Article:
Fin Sushi Lounge ready to roll at ilume

After noticing a post on Twitter from ilume saying that the long-awaited Fin Sushi Lounge plans to open this week, we put in a call to Luke Crosland of developer The Crosland Group, and even made a site visit during the lunch hour to investigate. (Yes, we go to great lengths to bring you the news.)

The above pic was the only payoff from our visit (aside from multiple Foursquare check-ins), and Crosland called back to say he’s been out of town and didn’t have a lot of details but is working to put us in touch with the appropriate people.

“I know he’s racing to get open, and waiting on the city of Dallas’ people to come out there and do their final inspection,” Crosland said. “It is a spectacular space.”

Fin Sushi Lounge has previously been described as a signature restaurant from the owners of Sushi Axiom, which has four locations in the Metroplex.

Crosland also said ilume has agreed to a lease with Onyx Nail Bar, a salon that will open in February and offer “quality pampering” right next door to Dish. But he said he wanted to hold off on a couple of other retail announcements.

“We have some real interesting things that we’ll be calling you on soon,” he said.

Crosland said residential units at ilume are nearly all leased and The Crosland Group is working to obtain financing for ilume TOO, which is planned at the site of the old Douglas Park and 4242 Cedar Springs complexes across the way.

“Leasing has just been great, and retention is great,” Crosland said. “People really love living there. We’re well above 90 percent leased. … In this economy, it took longer to get the restaurants done than normal, but we didn’t want to accept just anyone. We were very careful on how we did our mix of restaurants because we wanted to have the best of the best, and we’re getting there.”

We’ll update with more details as soon as we get them.

—  John Wright

Query • 11.26.10

Do you feel more comfortable spending money on the holidays this year?


John Landry IV — “I wouldn’t say I feel uncomfortable, but I’m certainly spending less than previous years.”

Wendy North — “No I am not comfortable. The economy is still iffy and therefore my purse strings are tighter. More baking this year and less buying.”

Cristina Cabigting — “I don’t feel comfortable spending this year since money has been tight all year. It would be a stupid choice to spend money I don’t have.”

Roger Wetzel — “What money? Who has money to spend?”

Andrez Lozano — “Economy hasn’t affected me, knock on my wood.”

Dina Dutton — “I don’t have the money. So I would rather volunteer at a nursing home or help the homeless. That is what the holidays are about.”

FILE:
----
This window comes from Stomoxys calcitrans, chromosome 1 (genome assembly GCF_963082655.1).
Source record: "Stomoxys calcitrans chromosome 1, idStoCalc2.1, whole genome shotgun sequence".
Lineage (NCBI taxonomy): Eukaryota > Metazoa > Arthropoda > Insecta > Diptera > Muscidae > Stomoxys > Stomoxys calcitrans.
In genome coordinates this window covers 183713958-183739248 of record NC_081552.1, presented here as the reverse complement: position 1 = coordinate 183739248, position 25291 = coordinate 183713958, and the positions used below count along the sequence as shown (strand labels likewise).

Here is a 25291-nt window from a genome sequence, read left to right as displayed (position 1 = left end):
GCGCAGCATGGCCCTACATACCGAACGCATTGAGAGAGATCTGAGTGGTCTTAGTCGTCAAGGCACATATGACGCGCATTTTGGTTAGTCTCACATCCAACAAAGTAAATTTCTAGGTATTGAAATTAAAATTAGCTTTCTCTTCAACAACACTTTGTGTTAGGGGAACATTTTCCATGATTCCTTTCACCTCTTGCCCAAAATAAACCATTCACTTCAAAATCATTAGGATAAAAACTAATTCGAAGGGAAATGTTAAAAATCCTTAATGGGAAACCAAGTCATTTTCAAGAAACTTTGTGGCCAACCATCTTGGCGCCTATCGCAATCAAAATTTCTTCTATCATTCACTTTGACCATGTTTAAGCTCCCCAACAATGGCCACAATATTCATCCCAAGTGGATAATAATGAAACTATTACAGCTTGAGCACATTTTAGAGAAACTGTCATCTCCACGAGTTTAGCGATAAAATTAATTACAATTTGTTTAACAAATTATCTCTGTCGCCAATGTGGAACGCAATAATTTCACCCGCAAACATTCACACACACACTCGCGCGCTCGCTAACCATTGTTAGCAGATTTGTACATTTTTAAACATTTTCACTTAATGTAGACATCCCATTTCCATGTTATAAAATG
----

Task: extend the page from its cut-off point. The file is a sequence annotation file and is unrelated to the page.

This article appeared in the Dallas Voice print edition November 26, 2010.

—  Michael Stephens

Query • 11.12.10

What should be the top priority for the new Congress?


Mike Weaver — “Health care.”

Keith Grogan — “Stop bankrupting the country.”

Scott Ewing — “I know it won’t happen but it should be green energy. In one issue, we could: re-establish our manufacturing base, create jobs, clean our air and water and secure our energy future.”

Juston Roemisch — “Compromise. Neither side is fully right on any issue and they need to stop acting like bratty children and work together.”

Beth Schatz — “Work on economic issues, even though the economy is improving in some sectors, there are still too many people hurting.”


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This article appeared in the Dallas Voice print edition November 12, 2010.

—  Michael Stephens

Not so bad in Texas

If you are one of the many Texans who has had to tighten up those laces around your wallet and has been struggling to make ends meet during the recession, you might find this hard to believe. But Texas is the state that has weathered the financial storm the best — at least according to Business Week.

According to the magazine, Texas was one of the last states to really feel the pinch of the recession; the recession here has been relatively mild, and the Lone Star State will likely be one of the first to rebound. The magazine’s experts say that is mainly due to the fact that housing prices here didn’t spike upward like they did in many areas.

The magazine just published this list of the 40 strongest U.S. metro economies, and six Texas metropolitan areas made the list — five of them in the top 10, including the No. 1 and No. 2 spots.

No. 1 was San Antonio, the second-largest city in Texas. According to Business Week, the Alamo City has one of the strongest job markets in the country, thanks in part to construction now underway on a new J.W. Marriott hotel and a new Caterpillar plant, and to ongoing school, hospital and military projects.

The Austin/Round Rock area was No. 2, on the list, followed by Oklahoma City at No. 3 and the Little Rock/Conway area at No. 4.

The Dallas/Fort Worth/Arlington Metroplex was at No. 5, with Baton Rouge at No. 6, Tulsa at No. 7, and Omaha/Council Bluffs at No. 8.

The Houston/Sugarland area at No. 9 and El Paso at No. 10, rounded out the top 10. I didn’t think there were any major metropolitan areas left in Texas after that list, but Business Week disagreed, putting the McAllen/Edinburg/Mission area on the list at No. 12.

So every time you sit there writing checks to pay the bills and watching your checking account balance dwindle, just remember: It could be worse. You could live in Las Vegas.рекламные буклеты ценапродвижение информационного сайта

—  admin